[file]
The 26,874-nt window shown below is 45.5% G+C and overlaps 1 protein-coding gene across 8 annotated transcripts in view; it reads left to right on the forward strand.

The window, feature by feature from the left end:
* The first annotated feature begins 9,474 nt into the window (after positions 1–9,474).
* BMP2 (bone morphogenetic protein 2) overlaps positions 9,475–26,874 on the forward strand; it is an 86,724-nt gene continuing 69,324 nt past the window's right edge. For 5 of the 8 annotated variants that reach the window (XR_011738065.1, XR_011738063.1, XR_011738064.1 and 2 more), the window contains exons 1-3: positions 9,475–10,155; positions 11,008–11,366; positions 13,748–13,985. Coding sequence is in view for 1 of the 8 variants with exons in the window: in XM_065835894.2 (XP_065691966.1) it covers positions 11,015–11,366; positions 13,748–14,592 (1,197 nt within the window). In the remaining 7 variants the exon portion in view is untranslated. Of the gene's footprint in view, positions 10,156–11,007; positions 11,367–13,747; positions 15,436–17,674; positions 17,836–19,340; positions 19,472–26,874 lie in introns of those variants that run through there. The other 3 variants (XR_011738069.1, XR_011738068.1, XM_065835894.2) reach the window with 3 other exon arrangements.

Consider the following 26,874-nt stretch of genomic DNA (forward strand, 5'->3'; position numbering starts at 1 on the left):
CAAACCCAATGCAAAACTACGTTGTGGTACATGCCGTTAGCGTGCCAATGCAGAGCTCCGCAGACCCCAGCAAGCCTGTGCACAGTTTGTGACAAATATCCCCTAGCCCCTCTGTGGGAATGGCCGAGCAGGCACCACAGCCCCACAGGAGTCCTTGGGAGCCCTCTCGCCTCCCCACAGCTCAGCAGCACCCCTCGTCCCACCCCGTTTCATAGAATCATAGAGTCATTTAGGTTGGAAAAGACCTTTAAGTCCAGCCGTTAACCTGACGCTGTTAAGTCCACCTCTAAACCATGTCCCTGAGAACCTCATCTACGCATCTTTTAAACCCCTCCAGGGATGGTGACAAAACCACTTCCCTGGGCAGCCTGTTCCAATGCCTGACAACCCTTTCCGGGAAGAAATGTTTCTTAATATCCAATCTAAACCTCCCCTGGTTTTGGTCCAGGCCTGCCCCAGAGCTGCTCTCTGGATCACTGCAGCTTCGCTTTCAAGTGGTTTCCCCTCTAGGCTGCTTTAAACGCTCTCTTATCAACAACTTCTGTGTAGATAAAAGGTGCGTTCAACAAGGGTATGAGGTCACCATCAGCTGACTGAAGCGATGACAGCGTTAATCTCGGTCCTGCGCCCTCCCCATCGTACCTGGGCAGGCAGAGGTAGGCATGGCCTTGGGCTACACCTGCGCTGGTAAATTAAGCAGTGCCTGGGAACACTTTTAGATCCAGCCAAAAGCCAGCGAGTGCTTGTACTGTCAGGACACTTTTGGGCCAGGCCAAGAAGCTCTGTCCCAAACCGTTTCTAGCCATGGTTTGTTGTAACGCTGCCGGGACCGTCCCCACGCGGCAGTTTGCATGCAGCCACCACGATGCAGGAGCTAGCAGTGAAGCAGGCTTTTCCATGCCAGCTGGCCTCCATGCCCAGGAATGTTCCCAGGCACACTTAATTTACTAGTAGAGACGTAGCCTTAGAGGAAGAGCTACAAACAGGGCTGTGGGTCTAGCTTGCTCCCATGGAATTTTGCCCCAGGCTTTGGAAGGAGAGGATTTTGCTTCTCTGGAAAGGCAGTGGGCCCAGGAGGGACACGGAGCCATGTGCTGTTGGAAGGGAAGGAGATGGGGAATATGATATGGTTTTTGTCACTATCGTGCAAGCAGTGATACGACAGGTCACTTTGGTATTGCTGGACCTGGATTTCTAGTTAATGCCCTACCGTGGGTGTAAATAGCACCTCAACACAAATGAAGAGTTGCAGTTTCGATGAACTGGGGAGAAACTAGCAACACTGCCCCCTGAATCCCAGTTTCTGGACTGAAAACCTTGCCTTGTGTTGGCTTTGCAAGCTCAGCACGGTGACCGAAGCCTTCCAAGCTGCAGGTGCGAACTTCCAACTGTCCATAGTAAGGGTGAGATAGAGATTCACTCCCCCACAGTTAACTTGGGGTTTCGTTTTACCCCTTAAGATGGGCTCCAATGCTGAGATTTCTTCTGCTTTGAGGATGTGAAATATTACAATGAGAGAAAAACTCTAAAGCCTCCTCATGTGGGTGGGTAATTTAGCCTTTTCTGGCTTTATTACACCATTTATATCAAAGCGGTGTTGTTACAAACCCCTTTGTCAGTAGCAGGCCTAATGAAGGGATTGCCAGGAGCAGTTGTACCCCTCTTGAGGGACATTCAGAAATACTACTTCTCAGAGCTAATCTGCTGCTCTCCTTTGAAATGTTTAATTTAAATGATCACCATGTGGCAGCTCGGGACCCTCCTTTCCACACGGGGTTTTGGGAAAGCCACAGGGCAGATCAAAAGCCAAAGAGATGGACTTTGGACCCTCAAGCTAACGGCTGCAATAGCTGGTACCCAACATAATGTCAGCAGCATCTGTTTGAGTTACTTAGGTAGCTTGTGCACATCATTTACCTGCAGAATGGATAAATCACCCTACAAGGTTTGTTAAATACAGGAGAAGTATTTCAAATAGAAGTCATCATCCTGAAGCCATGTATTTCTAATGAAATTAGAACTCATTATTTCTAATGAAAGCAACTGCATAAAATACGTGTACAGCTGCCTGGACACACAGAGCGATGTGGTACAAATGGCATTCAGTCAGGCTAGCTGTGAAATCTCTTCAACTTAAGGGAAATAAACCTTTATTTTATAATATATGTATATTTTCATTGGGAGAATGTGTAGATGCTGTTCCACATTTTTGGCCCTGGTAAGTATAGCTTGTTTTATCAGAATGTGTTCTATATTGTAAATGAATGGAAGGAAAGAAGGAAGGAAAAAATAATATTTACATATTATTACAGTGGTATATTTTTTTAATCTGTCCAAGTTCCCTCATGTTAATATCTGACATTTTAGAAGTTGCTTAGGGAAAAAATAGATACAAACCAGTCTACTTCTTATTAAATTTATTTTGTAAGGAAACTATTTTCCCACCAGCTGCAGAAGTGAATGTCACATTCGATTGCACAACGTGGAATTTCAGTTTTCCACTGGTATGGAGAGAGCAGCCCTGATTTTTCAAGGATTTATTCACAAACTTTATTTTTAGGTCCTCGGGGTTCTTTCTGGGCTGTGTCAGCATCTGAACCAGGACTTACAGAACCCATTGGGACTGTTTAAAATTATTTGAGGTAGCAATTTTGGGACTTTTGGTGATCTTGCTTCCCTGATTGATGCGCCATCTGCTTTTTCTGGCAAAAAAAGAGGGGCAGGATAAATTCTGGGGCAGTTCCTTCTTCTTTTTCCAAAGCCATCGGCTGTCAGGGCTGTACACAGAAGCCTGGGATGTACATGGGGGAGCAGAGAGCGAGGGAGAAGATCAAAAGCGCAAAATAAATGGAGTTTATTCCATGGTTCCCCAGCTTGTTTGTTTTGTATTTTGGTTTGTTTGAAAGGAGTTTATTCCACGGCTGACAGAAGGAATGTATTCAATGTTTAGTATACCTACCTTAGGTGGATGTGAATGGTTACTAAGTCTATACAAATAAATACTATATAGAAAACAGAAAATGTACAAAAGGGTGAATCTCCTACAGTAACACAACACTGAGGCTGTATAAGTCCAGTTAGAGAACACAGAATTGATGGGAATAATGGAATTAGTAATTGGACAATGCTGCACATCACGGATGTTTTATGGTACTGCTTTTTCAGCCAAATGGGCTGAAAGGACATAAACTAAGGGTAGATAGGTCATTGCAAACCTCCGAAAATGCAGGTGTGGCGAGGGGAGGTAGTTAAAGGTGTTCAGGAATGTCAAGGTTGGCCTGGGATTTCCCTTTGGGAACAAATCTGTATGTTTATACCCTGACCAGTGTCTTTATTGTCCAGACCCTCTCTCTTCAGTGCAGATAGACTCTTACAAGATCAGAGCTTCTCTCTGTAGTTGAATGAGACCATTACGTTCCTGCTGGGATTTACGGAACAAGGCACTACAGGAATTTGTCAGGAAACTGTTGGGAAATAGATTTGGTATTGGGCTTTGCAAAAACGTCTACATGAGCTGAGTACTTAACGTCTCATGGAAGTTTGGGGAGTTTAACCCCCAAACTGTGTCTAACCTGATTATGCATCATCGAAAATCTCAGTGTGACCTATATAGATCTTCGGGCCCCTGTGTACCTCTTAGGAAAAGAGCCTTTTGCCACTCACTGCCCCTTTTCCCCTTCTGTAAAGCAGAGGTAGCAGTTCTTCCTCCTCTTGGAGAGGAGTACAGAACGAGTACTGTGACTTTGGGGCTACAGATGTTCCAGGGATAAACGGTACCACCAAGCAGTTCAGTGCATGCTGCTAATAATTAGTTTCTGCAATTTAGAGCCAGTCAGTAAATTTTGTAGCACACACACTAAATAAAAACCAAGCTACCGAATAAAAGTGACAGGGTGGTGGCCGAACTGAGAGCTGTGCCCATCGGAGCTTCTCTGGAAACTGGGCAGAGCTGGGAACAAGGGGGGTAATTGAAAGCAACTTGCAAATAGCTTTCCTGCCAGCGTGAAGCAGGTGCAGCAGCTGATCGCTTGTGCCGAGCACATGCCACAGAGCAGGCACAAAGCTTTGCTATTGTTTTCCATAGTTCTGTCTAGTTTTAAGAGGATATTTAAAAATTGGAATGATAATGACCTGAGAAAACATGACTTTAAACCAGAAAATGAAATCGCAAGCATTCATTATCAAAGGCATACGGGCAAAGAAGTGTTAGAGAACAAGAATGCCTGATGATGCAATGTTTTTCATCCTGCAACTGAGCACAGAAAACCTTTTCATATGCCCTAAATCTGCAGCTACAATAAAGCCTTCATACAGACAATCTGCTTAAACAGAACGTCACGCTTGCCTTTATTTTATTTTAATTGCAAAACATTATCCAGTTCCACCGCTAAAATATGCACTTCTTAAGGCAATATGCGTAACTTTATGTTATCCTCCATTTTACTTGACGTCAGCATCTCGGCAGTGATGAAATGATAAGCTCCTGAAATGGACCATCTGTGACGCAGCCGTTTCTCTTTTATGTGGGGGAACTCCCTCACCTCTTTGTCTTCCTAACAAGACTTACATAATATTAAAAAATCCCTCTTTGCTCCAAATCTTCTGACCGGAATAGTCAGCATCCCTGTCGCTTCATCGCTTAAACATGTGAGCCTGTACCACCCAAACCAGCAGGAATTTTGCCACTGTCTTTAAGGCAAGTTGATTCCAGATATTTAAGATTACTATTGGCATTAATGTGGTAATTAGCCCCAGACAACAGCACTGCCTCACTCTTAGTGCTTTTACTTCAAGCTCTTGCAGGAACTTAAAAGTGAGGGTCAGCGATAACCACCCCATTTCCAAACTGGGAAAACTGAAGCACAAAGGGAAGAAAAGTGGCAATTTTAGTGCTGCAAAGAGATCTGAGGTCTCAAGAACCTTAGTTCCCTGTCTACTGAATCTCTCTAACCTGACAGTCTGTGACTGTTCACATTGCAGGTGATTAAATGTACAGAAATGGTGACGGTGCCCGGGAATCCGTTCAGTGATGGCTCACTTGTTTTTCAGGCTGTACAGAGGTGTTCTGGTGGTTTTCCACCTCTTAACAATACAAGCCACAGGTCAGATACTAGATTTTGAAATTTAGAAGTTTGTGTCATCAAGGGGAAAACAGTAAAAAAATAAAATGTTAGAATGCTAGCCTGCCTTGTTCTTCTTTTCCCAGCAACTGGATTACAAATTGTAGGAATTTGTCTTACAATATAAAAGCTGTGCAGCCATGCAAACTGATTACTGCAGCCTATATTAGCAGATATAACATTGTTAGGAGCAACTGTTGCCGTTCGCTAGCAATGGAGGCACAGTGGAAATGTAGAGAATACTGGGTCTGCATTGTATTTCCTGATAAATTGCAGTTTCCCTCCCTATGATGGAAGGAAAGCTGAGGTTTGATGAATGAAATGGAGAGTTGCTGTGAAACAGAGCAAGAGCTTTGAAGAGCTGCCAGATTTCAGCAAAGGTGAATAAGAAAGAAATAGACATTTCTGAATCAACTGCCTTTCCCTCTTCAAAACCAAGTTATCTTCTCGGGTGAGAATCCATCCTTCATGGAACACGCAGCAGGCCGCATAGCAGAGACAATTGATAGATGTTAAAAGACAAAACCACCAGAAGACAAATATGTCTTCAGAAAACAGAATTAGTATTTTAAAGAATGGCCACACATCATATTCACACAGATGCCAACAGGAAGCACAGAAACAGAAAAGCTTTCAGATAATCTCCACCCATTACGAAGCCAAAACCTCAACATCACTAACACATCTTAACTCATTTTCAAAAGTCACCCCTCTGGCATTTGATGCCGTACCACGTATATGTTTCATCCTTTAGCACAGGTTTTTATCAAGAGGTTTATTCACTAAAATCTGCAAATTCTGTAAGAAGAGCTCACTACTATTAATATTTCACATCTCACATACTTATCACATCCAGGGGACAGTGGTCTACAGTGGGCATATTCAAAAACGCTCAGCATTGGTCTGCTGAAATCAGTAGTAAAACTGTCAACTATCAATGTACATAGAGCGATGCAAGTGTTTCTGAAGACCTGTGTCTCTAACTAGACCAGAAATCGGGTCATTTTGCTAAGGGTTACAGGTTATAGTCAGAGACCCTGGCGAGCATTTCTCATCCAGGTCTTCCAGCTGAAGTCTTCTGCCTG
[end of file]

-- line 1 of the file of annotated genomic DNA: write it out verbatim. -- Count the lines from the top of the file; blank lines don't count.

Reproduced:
The 26,874-nt window shown below is 45.5% G+C and overlaps 1 protein-coding gene across 8 annotated transcripts in view; it reads left to right on the forward strand.